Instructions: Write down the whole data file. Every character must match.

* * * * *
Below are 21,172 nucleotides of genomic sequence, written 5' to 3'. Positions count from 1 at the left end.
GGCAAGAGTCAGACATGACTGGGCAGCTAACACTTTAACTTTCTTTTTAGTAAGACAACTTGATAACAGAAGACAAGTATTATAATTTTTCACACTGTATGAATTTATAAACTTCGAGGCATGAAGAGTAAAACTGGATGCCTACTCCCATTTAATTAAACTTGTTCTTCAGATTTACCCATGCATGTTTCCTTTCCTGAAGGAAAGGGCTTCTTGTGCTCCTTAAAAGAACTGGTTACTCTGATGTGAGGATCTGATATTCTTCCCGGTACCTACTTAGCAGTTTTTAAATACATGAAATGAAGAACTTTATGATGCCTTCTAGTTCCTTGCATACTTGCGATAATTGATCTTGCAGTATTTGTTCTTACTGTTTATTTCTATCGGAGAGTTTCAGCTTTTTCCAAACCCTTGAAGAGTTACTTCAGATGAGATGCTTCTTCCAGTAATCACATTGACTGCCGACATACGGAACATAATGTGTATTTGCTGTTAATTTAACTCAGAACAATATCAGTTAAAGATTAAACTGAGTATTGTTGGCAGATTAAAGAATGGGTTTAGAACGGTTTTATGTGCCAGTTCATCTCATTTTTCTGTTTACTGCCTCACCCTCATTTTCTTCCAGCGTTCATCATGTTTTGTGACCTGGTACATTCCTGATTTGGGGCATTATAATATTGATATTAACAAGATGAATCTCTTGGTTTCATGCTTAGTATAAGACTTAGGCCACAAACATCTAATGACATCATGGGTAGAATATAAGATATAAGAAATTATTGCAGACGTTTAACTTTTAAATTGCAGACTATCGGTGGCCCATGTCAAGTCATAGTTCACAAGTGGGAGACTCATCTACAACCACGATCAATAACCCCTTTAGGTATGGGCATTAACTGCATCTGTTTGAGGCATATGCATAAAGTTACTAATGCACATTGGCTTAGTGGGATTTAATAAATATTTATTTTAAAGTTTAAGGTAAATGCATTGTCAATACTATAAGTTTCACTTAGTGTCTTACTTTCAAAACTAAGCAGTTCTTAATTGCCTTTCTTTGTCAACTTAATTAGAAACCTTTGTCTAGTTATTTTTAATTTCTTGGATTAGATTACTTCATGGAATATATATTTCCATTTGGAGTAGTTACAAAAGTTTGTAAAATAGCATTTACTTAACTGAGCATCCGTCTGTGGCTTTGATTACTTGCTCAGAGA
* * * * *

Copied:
Below are 21,172 nucleotides of genomic sequence, written 5' to 3'. Positions count from 1 at the left end.
GGCAAGAGTCAGACATGACTGGGCAGCTAACACTTTAACTTTCTTTTTAGTAAGACAACTTGATAACAGAAGACAAGTATTATAATTTTTCACACTGTATGAATTTATAAACTTCGAGGCATGAAGAGTAAAACTGGATGCCTACTCCCATTTAATTAAACTTGTTCTTCAGATTTACCCATGCATGTTTCCTTTCCTGAAGGAAAGGGCTTCTTGTGCTCCTTAAAAGAACTGGTTACTCTGATGTGAGGATCTGATATTCTTCCCGGTACCTACTTAGCAGTTTTTAAATACATGAAATGAAGAACTTTATGATGCCTTCTAGTTCCTTGCATACTTGCGATAATTGATCTTGCAGTATTTGTTCTTACTGTTTATTTCTATCGGAGAGTTTCAGCTTTTTCCAAACCCTTGAAGAGTTACTTCAGATGAGATGCTTCTTCCAGTAATCACATTGACTGCCGACATACGGAACATAATGTGTATTTGCTGTTAATTTAACTCAGAACAATATCAGTTAAAGATTAAACTGAGTATTGTTGGCAGATTAAAGAATGGGTTTAGAACGGTTTTATGTGCCAGTTCATCTCATTTTTCTGTTTACTGCCTCACCCTCATTTTCTTCCAGCGTTCATCATGTTTTGTGACCTGGTACATTCCTGATTTGGGGCATTATAATATTGATATTAACAAGATGAATCTCTTGGTTTCATGCTTAGTATAAGACTTAGGCCACAAACATCTAATGACATCATGGGTAGAATATAAGATATAAGAAATTATTGCAGACGTTTAACTTTTAAATTGCAGACTATCGGTGGCCCATGTCAAGTCATAGTTCACAAGTGGGAGACTCATCTACAACCACGATCAATAACCCCTTTAGGTATGGGCATTAACTGCATCTGTTTGAGGCATATGCATAAAGTTACTAATGCACATTGGCTTAGTGGGATTTAATAAATATTTATTTTAAAGTTTAAGGTAAATGCATTGTCAATACTATAAGTTTCACTTAGTGTCTTACTTTCAAAACTAAGCAGTTCTTAATTGCCTTTCTTTGTCAACTTAATTAGAAACCTTTGTCTAGTTATTTTTAATTTCTTGGATTAGATTACTTCATGGAATATATATTTCCATTTGGAGTAGTTACAAAAGTTTGTAAAATAGCATTTACTTAACTGAGCATCCGTCTGTGGCTTTGATTACTTGCTCAGAGA